For the birds: A guide to fall berries

Sep 29, 2020

Ever wonder if those shiny berries that spring up everywhere in the fall are edible?

Although humans are better off sticking to traditional autumn treats like apples, squash, and pumpkin spiced lattes, many birds feed on native berries during their flight south for the winter. 

According to Dartmouth Natural Resources Trust, fall fruiting shrubs are important in coastal areas because birds that migrate along the east coast “flyway” need a place to pull over, rest, and refuel.

DNRT has released a short guide to native autumn berries found right here in Dartmouth that help feed the birds along their southward trek.

Pokeweed, a berry the DNRT notes is loved by birds/ Photo courtesy: Bob Richmond/Creative Commons


American pokeweed thrives in open or edge habitats, especially those where birds are able to roost. It can be found at forest edge, in fence rows, under power lines, pastures, old fields, and similar areas. It is sometimes a garden or yard weed.

The berries are poisonous to humans, but according to DNRT, many different types of birds love them.

The highly scented Northern Bayberry. Photo courtesy: Famartin/Creative Commons

Northern Bayberry

According to the USDA, the highly scented bayberry fruit was a source of wax for early settlers in America and is still used in candle making.

Because some leaves remain on the plant throughout most of the winter months, it provides year-round shelter for game and non-game animals alike. 

A USDA plant fact sheet notes that the berries provide a key energy source for swallows migrating south along the mid-Atlantic coast. Although edible for humans, the berries’ waxy coating makes the leaves preferable for consumption as a flavoring.

Arrowwood, a nontoxic berry. Photo courtesy: David J. Stang/Creative Commons

Arrowwood Viburnum

This multi-stemmed, rounded shrub provides food, cover, and nesting sites for birds, and larval food for butterflies and moths.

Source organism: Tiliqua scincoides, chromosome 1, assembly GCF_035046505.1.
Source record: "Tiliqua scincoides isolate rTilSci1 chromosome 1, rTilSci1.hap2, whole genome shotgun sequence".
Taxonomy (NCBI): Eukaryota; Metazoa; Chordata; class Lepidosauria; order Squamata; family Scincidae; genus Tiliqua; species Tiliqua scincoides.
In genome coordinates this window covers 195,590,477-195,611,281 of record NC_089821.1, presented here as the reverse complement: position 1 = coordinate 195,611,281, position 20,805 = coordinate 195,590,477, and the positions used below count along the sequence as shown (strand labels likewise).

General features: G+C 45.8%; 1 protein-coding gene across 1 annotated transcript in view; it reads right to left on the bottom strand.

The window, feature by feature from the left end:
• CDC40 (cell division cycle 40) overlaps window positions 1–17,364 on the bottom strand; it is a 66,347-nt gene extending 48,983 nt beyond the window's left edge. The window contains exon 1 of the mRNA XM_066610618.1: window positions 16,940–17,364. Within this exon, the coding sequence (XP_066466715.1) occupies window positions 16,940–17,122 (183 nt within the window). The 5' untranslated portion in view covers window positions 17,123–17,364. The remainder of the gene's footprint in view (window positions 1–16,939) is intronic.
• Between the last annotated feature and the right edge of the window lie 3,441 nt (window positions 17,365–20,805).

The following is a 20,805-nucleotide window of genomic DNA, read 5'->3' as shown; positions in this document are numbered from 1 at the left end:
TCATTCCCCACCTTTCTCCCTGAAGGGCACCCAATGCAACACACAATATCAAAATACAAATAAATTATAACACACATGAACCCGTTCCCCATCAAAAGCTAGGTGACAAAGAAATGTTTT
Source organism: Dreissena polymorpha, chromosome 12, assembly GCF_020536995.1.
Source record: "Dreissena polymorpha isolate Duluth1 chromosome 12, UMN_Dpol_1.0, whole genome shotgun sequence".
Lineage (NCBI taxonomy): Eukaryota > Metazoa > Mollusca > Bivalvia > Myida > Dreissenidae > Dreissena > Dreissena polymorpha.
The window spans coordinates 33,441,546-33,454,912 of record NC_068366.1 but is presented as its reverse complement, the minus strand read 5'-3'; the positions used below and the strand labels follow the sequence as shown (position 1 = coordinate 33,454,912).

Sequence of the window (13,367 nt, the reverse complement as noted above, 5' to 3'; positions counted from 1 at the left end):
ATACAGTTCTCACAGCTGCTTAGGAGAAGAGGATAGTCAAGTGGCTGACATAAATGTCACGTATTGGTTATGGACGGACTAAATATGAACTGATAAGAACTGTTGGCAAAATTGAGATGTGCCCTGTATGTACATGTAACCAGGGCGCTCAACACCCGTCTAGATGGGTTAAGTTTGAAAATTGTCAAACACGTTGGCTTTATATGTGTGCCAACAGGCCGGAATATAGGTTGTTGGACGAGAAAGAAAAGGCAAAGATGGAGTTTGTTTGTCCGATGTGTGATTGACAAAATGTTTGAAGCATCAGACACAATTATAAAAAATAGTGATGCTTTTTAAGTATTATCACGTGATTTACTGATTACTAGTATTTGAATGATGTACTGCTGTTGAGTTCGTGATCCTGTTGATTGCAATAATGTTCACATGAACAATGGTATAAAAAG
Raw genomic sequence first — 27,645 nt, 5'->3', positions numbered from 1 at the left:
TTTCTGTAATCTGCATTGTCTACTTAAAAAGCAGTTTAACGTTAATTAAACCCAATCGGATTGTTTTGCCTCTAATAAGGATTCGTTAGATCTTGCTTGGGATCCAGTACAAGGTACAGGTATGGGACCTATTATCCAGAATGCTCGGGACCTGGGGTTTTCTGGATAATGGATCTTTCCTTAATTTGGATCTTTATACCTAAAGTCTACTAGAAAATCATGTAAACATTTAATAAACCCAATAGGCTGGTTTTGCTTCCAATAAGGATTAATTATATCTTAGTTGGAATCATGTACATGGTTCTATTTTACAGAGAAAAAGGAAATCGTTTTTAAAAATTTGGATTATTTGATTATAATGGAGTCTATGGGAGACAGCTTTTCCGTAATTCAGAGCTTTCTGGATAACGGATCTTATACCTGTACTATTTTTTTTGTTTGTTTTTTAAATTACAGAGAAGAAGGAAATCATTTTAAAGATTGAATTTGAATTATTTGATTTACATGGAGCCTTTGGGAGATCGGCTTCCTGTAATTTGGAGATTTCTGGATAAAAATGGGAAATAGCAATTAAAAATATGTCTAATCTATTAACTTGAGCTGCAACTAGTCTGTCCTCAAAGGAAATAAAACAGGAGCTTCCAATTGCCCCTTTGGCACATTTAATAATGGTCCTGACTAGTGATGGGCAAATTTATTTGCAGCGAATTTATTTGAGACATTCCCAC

Its dark blue berries attract a plethora of birds including cardinals, bluebirds, and robins, and are non-toxic to humans and dogs.

Red-Osier Dogwood. This has historically been used as a substitute for tobacco. Photo courtesy: Shadowmeld Photography/Creative Commons

Red-osier Dogwood

Red-osier Dogwood will often bloom into late fall, so both flowers and its blue-white berries are visible when the leaves turn yellow or maroon. 

The plant was also one of several used by American Indians as a tobacco substitute, according to the USDA. The agency notes on its website that edible plant enthusiast H.D. Harrington characterized red-osier dogwood as “aromatic and pungent, giving a narcotic effect approaching stupefaction.” 

The Virginia Creeper, a potentially deadly berry. Photo courtesy: Pancrat/Creative Commons

Virginia Creeper

A member of the grape family, the berries of Virginia Creeper are highly toxic and can be fatal if ingested, according to the USDA. Sap from stems and leaves can also irritate human skin.

A USDA plant fact sheet states that songbirds are the primary consumers of the fruit, but that deer, gamebirds and small mammals will also feed on them. 

Virginia Creeper can be found in forests and forest margins and its thick foliage provides great cover for small animals.